Of course the deer would come from my right when I wanted them to come from my left!

This was great! I was finally able to have my chance at harvesting a deer! 


I preset myself for the left route. 

I wanted to shoot the doe, so I had to move quietly if I didn’t want either of them to see me. To make it more difficult, I had to completely change my shooting position since I preset myself for the left. As experienced hunters know, the forest’s propensity for dense foliage can minimize opportunities for a shot, so I had little time before the doe was completely out of sight, which made the situation more critical since I had to move quickly--but quietly.   

I had little coverage, my body was in the wrong position, I was dangerously close to the deer, I had to move quickly and quietly and not attract attention, and I only had one chance to shoot. In other words, this was going to be a tricky kill. 

I was pivoting my body and rotating myself into position to shoot, and I thought I was hidden from their sight since both the doe and fawn were hidden behind foliage. The problem, though, was that the fawn could see me. While I was turning my body, I happened to make eye contact with the fawn.

I was done--finished. 

I froze in place, and so did the fawn, but the doe kept walking. I was pinned. The doe only had two steps before it was in position for me to shoot, but my body, conversely, was not in position. As the point of no return arrived, and the doe was in the only opening in the foliage. If I wanted to harvest this doe, I needed to quickly whirl my rifle and torso around for the shot; there was no more time for “stealthy.”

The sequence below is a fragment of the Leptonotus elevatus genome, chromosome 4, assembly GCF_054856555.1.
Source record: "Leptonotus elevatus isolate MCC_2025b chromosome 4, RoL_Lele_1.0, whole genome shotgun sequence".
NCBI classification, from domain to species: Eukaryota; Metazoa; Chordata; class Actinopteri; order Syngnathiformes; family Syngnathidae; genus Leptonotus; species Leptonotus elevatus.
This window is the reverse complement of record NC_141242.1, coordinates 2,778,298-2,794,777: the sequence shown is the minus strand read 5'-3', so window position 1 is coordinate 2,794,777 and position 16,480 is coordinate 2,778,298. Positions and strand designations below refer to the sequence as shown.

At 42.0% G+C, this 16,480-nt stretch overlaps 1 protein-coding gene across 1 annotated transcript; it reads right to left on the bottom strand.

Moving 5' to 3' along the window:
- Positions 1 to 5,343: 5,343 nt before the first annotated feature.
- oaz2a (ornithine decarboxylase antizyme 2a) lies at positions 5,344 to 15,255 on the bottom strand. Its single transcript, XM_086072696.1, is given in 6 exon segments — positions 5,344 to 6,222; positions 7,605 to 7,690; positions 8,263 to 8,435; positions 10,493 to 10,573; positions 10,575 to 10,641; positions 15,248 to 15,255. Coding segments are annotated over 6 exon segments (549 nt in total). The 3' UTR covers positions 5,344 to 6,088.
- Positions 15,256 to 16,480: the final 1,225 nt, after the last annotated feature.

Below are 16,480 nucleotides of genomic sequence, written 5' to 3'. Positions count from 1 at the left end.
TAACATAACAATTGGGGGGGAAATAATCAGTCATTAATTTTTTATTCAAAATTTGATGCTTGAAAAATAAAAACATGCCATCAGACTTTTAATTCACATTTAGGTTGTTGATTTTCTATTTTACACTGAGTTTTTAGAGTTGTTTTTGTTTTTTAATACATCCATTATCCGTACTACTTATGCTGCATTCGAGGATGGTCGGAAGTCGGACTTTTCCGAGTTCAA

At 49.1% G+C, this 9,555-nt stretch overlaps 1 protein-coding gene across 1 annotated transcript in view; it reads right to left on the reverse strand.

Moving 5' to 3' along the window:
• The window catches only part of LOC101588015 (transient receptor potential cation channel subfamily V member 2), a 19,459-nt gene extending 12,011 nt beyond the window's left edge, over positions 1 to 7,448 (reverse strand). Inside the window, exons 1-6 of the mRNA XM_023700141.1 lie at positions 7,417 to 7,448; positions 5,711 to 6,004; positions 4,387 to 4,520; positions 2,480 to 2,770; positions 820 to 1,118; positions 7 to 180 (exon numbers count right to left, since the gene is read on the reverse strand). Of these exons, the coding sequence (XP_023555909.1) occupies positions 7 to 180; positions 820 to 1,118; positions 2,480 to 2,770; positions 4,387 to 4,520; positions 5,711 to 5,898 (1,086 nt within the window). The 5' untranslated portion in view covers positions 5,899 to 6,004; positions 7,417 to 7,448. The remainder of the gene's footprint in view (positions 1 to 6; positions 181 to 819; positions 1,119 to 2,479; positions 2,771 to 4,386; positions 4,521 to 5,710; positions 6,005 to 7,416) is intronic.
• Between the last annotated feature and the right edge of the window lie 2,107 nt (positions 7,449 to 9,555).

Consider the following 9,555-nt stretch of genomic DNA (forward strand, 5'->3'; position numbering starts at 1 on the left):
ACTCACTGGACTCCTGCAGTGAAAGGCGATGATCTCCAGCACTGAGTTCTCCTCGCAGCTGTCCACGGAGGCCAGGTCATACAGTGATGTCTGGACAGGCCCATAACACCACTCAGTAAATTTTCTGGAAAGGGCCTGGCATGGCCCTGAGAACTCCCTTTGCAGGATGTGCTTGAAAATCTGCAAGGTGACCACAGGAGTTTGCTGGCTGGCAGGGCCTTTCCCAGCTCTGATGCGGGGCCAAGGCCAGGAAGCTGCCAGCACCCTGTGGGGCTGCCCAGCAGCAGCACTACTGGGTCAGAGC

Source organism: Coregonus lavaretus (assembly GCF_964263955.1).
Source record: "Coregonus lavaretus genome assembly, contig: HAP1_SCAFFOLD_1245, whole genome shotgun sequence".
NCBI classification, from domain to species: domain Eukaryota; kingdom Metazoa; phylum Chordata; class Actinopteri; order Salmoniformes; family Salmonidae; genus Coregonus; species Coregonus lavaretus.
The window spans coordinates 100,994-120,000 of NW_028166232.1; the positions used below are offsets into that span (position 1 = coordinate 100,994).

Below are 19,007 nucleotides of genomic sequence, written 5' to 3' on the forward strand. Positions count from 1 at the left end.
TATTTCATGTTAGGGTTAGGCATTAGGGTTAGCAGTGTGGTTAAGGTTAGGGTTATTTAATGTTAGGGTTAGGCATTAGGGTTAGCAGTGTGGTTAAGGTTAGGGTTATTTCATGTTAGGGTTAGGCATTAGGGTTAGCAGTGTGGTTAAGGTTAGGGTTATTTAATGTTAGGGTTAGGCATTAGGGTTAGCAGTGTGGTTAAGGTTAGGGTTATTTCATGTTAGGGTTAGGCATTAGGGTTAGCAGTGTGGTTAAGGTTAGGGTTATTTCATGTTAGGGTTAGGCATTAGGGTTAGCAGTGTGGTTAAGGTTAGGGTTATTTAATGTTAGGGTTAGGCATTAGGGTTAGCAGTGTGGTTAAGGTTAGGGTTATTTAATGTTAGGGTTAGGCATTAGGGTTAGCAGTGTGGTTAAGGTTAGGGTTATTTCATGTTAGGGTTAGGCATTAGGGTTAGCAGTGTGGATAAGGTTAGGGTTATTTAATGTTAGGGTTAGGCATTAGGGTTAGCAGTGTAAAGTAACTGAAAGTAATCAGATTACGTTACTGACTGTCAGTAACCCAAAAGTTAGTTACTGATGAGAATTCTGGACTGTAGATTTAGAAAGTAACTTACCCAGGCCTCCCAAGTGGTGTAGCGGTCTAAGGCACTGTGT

I knew that my sudden movement would surely trigger a negative response in the fawn, who had me pinned with his/her eyes, but I needed to act quickly or else I would lose my chance altogether. If I made the sudden movement, I knew the fawn would react and spoil a steady shot, so the shot needed to be a fast one. 

Would I risk a fast shot or let the opportunity to harvest this doe pass by?

I decided to risk it.

At this point, I was either Elmer Fudd or Jason Bourn; it would either be an epic shot or botched attempt. 

As I whirled my gun and body, the fawn “blew” (a defense mechanism where deer snort loudly to warn other deer of danger). As the fawn blew, the doe leapt through the opening in the foliage and with her little sidekick in tow.

When my rifle was in finally in position, the deer were in the next county.

I was done--finished.

I began using the Primos “Can” call repeatedly to encourage their return. I was trying to communicate: “Hey! I’m just a deer, like you! Don’t run away! I won’t hurt you....” 

The fawn continued blowing superfluously in the distance (maybe they weren’t in the next county). The pair remained just out of my sight while the fawn continued to blow. It seemed they decided to stick around and rub my blunder in my face. After a minute of the fawn’s trash-talk, they were both gone--for good.

Thus ended the 2013 MN rifle hunting season. 

As a hunter, it’s easy to get discouraged after botching a hunt, especially when it’s obvious that it will be the only chance of the season. That evening, I walked out of the woods with my head and heart downtrodden due to my failure. It was hard to see something positive in it, but I could not shake the feeling that I was blessed to have had a chance. I came to the conclusion that I would rather fail my one chance than not have a chance at all.

The woods teaches a hunter many lessons, and this year I learned that a mistake is a better lesson than no lesson at all. Although I felt more like Elmer Fudd than Jason Bourne with my tactical skills, I felt blessed to have been given a chance at a deer. I appreciated my opportunity in the swamp.

I think we need to see our mistakes for what they are: a lesson to learn and an opportunity to appreciate.